Pay NT$300,000 (around $10,000 USD) to keep their jobs in the newly formed Kuo-Kuang Company 國光客運 (under seemingly worse pay and conditions), or seek new employment. Despite union protest, these measures went ahead, leaving those who refused to sign jobless and with apparently little support from the government in finding new work. This article (in English) is worth a read if you want to know more about this. Despite the worker shift to Kuo-Kuang, the TMTC still existed on paper for a further decade with a total of 3 employees – all members of senior management, before it was officially dissolved on July 1st, 2011. I can scarcely find a mention of how this immense industrial wasteland fits into the picture, but I suspect it was too expensive to maintain, and probably overkill for the reduced number of buses following the restructure, and so was left to rot, rather than be passed on to Kuo-Kuang.
As for my experience exploring this place, it actually starts with a rather funny story: My first visit to this site on a rather overcast afternoon in early July was cut short rather abruptly – I’d found a nice sized gap in the fence to squeeze through, and had just finished exploring a building close to the perimeter which I believe was once washing facilities for the bus drivers who would have parked up in the massive lot just outside. I made my way over to the large building that dominates the site until I was parallel with a room that was open to the elements which adjoins it’s main entrance, and suddenly did a double take: There was a soldier in the room. She was stood in full camouflage gear facing away from me, a scooter parked nearby and, from as much as I could see of her, she looked pretty bored and most likely waiting for something or someone. Given her stance, I got an exceptionally good look at the large assault rifle she had slung across her back. I did consider saying hello, but as she hadn’t noticed me at this point, I reasoned that startling someone with arm’s-reach access to deadly weaponry was probably not in my best interests, so backed away slowly keeping my footsteps light, before I slunk back the way I’d come. Upon exiting, I opted to make my way to a nearby FamilyMart to grab a drink (non alcoholic in case you were wondering) and let the adrenaline surge pass, before making my way back to my room, to digest what I’d seen.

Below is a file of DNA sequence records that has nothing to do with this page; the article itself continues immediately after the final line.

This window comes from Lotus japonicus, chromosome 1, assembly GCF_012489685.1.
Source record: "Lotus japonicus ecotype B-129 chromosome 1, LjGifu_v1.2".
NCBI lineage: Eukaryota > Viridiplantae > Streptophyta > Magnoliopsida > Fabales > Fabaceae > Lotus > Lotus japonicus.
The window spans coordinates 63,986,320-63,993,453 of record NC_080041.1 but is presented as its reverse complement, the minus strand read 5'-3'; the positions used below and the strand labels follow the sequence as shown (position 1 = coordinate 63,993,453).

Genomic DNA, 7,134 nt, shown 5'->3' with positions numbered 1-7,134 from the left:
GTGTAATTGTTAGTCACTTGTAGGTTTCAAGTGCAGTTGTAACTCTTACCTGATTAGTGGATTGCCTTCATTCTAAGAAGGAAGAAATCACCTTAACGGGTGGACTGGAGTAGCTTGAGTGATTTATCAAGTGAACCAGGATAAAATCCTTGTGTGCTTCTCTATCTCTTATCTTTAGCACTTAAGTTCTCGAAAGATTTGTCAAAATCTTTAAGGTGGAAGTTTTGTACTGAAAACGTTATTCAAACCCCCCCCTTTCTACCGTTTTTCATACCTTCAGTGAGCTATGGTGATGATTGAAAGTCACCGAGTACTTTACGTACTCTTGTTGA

My first thought was that the buildings had been co-opted by the military for exercises and so I tried to find references online on various news sites to see if this was the case, drawing blanks on each and every one. During this research binge I came across one article in particular and the metaphorical pennies started dropping – Airsoft! Being from the gun-shy UK, I’m not particularly knowledgable when it comes to firearms so to me, Airsoft guns can look incredibly convincing; and it doesn’t help that the players like the girl I saw, often go full-on and really dress the part.
Mystery solved and pants changed, I headed back a month later to investigate the location more thoroughly.